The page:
Researching Your African American Roots
P eople of African American descent often face challenges when they try to trace their ancestors. However, African Americans can use the same basic steps that other cultural groups use to get started before they conduct more specialized searches. Then they can access special records to trace ancestors who might have been slaves.
Genealogy is a popular North American hobby. It is history at its most personal — the history of one person at a time which, as you compile it and research it, becomes the history of a family, its ancestors and descendants, and the events and conditions which shaped and forged that family over time and distance.
How do you get started? Begin with yourself and record your own name, birth date, place of birth and the full names of your parents. Then, record any marital information about you and your spouse. Next, record all similar information about your children and/or grandchildren. Then, record the same type of information about your parents, grandparents, great-grandparents and so on. Don’t forget to record dates and places of death and/or burial for those who are deceased.
Where do you find this information?
First look in your own home. Search your own family and personal records. These can include birth/baptismal certificates, marriage and/or death certificates, family Bible/religious records, school records, photographs, letters, diaries, journals, insurance policies, wills, driver’s licenses, pension records, passports, etc.
Talk to your elder family members because when they are gone, their memories and knowledge of family traditions, stories and information are also gone. Talk to or correspond with relatives, whether they are distant or nearby. Talk to your relatives’ old neighbors, especially if they lived in one area or neighborhood for a long period of time.
Make use of local and state records. These include vital records such as births, marriages, deaths, wills and probates, church records, school records, land and property records, tax records, cemetery records, town and city directories, etc. Major national record sources include the U.S. census records, military records, immigration and naturalization records, social security records, ship passenger lists, etc.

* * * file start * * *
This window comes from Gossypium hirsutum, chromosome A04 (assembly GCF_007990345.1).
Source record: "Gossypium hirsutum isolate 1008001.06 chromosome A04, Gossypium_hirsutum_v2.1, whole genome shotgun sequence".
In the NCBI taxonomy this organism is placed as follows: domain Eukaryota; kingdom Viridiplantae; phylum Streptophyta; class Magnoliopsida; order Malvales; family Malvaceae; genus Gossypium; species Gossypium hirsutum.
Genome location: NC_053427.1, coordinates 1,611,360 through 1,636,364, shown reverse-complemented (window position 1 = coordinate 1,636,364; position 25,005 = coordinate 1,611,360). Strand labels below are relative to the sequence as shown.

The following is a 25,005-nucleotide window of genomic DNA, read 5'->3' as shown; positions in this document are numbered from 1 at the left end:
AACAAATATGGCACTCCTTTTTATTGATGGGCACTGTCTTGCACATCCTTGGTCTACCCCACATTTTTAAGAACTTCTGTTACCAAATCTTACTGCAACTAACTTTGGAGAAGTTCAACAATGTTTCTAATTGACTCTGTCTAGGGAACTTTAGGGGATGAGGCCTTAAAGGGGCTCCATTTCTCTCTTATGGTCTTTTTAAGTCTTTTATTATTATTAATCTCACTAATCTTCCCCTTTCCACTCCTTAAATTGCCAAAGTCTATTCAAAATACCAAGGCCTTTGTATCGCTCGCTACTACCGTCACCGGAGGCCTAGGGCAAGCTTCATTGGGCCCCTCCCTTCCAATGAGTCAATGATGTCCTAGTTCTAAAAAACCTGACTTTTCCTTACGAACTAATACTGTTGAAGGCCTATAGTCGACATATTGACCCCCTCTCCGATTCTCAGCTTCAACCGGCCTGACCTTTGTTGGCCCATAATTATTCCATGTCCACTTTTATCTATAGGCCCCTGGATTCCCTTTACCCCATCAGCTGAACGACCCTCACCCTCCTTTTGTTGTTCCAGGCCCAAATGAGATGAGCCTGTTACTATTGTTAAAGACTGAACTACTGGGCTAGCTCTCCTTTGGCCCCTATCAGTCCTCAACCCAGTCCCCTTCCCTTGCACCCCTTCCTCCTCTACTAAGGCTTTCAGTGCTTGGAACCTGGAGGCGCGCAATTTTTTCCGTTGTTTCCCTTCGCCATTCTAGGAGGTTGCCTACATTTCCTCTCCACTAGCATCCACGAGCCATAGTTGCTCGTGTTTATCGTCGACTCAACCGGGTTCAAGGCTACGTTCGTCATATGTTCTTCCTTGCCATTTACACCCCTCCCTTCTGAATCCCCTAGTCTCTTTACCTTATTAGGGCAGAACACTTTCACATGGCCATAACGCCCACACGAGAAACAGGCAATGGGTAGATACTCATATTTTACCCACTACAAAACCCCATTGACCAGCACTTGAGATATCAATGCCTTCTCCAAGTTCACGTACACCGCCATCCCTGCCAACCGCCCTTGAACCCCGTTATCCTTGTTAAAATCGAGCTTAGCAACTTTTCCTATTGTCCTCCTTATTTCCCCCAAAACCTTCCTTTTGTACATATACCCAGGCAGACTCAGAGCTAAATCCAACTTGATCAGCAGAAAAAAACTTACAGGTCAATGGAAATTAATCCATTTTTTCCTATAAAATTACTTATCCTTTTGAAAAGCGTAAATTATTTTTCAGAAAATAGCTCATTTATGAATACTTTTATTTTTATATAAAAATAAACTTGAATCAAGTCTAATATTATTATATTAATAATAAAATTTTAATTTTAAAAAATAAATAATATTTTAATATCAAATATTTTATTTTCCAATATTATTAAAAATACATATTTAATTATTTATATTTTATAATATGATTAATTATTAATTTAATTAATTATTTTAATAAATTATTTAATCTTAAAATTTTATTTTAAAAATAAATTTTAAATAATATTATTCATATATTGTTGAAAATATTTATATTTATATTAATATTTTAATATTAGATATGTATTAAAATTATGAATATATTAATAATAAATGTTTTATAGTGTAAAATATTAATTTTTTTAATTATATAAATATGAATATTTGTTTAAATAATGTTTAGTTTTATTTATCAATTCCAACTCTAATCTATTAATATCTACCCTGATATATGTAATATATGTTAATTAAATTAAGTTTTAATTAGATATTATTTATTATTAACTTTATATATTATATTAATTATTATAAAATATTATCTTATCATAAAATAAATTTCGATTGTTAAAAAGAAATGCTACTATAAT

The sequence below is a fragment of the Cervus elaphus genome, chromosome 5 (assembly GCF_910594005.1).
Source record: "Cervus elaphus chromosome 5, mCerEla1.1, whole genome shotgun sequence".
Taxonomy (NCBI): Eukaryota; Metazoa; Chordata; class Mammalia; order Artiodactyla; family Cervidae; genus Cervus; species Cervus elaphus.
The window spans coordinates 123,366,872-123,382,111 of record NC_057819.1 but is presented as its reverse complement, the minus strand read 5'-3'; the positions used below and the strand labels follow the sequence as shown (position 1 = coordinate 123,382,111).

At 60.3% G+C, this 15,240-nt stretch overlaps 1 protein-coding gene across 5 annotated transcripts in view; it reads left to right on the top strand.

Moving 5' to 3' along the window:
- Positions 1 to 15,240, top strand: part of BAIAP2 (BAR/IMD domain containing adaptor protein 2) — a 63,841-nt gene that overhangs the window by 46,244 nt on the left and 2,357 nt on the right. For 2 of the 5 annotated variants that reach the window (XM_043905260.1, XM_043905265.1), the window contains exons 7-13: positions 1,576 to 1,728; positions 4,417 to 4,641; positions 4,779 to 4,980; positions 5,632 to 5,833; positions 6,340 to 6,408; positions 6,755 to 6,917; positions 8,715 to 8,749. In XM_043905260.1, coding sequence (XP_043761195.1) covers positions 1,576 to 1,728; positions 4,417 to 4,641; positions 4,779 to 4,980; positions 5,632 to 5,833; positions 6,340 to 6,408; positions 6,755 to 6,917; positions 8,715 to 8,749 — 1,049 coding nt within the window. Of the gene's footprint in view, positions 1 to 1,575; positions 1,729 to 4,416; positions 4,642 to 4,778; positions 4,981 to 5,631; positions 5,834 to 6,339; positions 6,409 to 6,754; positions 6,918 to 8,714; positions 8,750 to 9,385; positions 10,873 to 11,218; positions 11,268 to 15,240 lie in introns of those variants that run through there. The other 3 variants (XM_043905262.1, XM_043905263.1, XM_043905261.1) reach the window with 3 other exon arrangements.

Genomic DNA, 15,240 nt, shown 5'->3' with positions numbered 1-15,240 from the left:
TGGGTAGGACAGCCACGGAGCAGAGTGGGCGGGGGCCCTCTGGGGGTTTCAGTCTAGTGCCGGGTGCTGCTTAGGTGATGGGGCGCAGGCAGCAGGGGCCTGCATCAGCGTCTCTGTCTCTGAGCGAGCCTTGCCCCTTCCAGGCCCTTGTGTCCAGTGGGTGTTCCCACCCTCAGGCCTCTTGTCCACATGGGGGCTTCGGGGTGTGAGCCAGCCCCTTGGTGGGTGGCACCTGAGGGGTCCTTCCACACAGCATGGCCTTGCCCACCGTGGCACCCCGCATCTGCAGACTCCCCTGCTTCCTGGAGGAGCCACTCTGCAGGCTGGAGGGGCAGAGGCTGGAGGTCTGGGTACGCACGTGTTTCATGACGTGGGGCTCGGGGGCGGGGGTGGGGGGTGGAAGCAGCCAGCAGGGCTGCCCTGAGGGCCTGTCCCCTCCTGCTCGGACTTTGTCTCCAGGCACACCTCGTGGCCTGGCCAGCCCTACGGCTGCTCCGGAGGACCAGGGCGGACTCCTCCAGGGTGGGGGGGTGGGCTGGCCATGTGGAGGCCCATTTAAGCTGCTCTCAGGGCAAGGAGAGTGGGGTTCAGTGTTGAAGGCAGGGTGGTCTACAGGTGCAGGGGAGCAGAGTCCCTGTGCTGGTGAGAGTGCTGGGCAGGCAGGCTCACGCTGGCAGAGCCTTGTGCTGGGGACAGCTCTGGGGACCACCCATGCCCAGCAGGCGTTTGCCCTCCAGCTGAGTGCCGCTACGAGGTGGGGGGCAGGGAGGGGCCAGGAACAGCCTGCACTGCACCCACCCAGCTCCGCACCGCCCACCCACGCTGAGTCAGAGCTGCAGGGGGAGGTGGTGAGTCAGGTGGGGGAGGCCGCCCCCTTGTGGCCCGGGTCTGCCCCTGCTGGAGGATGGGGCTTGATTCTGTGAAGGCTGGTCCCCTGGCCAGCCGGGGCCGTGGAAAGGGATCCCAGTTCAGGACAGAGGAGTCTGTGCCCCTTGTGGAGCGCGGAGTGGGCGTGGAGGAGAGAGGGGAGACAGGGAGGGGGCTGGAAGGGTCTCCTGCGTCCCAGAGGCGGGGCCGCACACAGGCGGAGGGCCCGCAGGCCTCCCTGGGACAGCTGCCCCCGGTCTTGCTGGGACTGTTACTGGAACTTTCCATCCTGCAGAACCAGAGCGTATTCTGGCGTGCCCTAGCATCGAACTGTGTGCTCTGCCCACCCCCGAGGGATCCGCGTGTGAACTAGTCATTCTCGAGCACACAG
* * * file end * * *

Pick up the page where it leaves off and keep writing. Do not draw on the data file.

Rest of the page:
Besides public record agencies, archives and libraries, there are many sources of genealogical information. The largest private genealogical archive in the world is the Latter Day Saints Church (Mormon) Family History Library (FHL) located in Salt Lake City, Utah. Through this library and its 3,200 branches worldwide, you may access millions of genealogical records. These include the Family History Library Catalog and several computerized genealogical data bases including the International Genealogical Index (IGI), the Ancestral File, the Social Security Death Index (SSDI), the Military Index (Americans killed in the Korean and Vietnam Wars) and the Pedigree Resource File index. The FHL is also accessible via the Internet. The Web address is <www.familysearch.org>.
Another useful Internet site is Cyndi’s List at <www.cyndislist.com>. This site provides links to more than 56,000 genealogical and related Web sites. It is very well organized and easy to use.
Tracing 19th century slave ancestry
The easiest part of your genealogical search will be uncovering records about relatives who lived in the United States during the 20th century, since public records from that period concerning births, deaths, property and immigration are fairly uniform. As you move back into the 19th century and earlier, this will change. American Indians may be recorded on tribal censuses and member rosters, Bureau of Indian Affairs lists, tribal and reservation records.
The slave ancestry of African Americans is a vexatious but not always insurmountable challenge for those who are attempting to trace their genealogy. Prior to 1870, Blacks were not uniformly included in the national census. For example, slave schedules for the 1850 and 1860 U.S. censuses rarely record slaves by name and list only gender, age and certain physical characteristics. One of the primary ways of tracing slave ancestors is through the records of their owners. These include plantation and estate records that have been preserved in various national, state, university and
Wills, probates, property and tax records are also valuable sources of information. Do not overlook manumission lists, which are city or county registration lists of slaves who moved. These lists, which were used to identify freed slaves, are more prevalent in the New England and formerly Confederate states. Also check public records of slave sales and purchases, court records such as estate and inheritance disputes, and lawsuits.
Following the Civil War, another important source of information is the Freedman’s Bureau. This was a federal agency established to help assist the newly freed slaves. These records are on microfilm and are available through the National Archives. Homestead records should also be checked and these are available through the U.S. Bureau of Land Management and the National Archives.
— Myra Bertilson is a professional genealogist who works at Rio Salado College in Tempe, Ariz.
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